"We know that the virus can be transmitted by what we call [aerosols—mistakenly termed 'air assaults' by WCCO]—it's the tiniest of particles. If anything comes in along the side of the mask or escapes that way, then it really minimizes both [the] protection for the individual who used the mask or the protection for others so that if I'm infected, I don't transmit to them. That's when you get into the surgical masks and to the cloth masks. And quite honestly, the data for both is lacking that they are major impediments [in either] getting infected or infecting others."
"People want to wear a mask. That's great. But I think we're going to show in the end that many more health care workers were infected by working with only surgical masks and not N95 [masks]. I realize and understand the shortage of N95 … I get that [surgical masks] are better than nothing, but I don't think that it offers anywhere near the protection that we need for this virus."
While the science on this issue remains ongoing, numerous limitations have plagued studies completed to this point, complicating any meaningful judgment as to the role that cloth face coverings can play in helping control this pandemic. Quality data assessing the effectiveness of cloth face coverings are still lacking, as noted by Roger Chou, MD, and colleagues in a recent rapid review article and follow-up letter in the Annals of Internal Medicine. My statements align with advice offered in the aforementioned UNCOVER report—which recommends emphasizing the lower protective capabilities of cloth face coverings to the public.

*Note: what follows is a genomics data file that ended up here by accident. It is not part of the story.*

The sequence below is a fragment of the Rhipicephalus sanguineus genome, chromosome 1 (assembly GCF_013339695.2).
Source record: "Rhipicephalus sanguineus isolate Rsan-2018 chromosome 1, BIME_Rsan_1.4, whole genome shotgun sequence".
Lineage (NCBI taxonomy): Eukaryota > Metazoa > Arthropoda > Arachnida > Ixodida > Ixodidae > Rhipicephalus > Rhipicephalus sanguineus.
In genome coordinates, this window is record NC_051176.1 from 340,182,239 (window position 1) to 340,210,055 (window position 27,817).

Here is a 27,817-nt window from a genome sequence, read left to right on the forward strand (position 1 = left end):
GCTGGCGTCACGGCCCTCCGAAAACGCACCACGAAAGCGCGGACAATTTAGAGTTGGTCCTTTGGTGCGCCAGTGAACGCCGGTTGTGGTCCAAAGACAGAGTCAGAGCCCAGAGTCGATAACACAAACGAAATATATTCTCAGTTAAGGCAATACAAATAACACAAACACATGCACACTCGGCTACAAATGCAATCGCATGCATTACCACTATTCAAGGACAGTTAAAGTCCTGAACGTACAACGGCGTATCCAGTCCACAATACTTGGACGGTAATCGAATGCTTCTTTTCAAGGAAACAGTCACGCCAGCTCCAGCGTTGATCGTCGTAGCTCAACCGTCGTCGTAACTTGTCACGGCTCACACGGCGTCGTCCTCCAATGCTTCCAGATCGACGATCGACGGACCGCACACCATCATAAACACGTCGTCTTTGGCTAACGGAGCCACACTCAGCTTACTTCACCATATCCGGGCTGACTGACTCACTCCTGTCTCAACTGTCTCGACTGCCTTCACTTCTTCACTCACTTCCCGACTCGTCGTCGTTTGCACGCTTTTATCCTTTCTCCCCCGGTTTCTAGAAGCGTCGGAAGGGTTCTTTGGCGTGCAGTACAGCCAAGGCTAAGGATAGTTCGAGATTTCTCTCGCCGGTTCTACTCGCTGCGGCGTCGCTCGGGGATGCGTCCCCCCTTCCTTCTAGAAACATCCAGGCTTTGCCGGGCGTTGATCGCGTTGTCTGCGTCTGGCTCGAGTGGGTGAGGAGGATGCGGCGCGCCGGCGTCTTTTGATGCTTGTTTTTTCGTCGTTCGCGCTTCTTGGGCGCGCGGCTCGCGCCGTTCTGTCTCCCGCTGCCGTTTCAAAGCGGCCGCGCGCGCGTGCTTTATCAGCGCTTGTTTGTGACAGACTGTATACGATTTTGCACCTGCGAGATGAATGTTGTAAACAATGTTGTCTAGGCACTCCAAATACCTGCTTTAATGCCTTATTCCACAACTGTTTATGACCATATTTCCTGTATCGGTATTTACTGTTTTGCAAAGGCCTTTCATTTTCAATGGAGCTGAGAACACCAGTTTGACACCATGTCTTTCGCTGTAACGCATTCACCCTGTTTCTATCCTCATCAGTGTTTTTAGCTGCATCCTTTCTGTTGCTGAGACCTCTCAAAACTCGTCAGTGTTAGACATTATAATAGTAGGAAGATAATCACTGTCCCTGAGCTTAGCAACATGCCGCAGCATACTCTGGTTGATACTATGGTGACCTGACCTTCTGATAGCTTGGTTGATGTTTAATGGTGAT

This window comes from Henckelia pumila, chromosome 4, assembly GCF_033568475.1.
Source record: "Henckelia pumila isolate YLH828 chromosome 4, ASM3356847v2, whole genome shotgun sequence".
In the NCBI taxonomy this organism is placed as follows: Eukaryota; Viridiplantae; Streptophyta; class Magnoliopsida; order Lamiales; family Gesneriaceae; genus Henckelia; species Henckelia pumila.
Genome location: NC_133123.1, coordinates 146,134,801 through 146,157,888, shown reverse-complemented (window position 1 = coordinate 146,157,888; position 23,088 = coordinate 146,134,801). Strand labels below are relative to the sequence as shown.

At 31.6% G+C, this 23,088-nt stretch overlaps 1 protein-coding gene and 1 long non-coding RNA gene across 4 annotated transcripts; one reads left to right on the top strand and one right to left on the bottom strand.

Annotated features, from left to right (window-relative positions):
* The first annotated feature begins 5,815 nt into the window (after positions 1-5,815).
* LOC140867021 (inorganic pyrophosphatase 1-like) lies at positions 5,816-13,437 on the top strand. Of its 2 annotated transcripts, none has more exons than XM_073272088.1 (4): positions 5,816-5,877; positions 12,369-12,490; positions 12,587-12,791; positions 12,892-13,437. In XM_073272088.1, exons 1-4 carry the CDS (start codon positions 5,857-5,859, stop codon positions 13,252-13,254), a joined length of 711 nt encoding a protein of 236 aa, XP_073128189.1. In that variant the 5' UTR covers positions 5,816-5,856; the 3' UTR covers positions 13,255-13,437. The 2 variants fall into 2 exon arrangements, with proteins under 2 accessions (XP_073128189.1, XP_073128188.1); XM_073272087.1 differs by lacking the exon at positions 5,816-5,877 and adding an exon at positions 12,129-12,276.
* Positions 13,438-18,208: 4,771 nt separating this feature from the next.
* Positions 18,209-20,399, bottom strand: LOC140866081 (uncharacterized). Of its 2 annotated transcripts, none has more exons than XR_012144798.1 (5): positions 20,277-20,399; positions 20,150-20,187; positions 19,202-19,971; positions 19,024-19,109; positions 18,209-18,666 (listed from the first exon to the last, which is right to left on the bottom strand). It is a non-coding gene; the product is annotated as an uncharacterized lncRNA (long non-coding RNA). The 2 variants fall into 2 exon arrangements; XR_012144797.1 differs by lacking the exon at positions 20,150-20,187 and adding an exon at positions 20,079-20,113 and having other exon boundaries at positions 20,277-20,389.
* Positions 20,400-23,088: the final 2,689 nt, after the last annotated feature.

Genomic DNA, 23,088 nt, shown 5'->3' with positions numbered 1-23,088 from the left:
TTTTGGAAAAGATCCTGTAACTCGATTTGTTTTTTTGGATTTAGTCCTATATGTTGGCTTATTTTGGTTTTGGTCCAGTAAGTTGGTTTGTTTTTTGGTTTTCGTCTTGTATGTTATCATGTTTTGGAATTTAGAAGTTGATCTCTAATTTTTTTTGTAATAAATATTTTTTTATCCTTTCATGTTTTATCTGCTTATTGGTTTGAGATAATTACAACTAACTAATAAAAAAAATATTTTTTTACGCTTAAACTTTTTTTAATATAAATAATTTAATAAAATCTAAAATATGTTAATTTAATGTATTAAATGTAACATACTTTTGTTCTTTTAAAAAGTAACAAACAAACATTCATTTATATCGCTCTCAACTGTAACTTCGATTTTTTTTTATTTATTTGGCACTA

JH & VR: "In another WCCO appearance he stated that 'the Minneapolis mask mandate could do more harm than good'."
MTO: Again, important context is missing from this selected quote I provided in a May 22 interview. I said the following:
"If people want to wear them, they should wear them. I worry that any benefit that could come from those will become undone by people believing they have more protection than they do. In the end, we do more harm than good."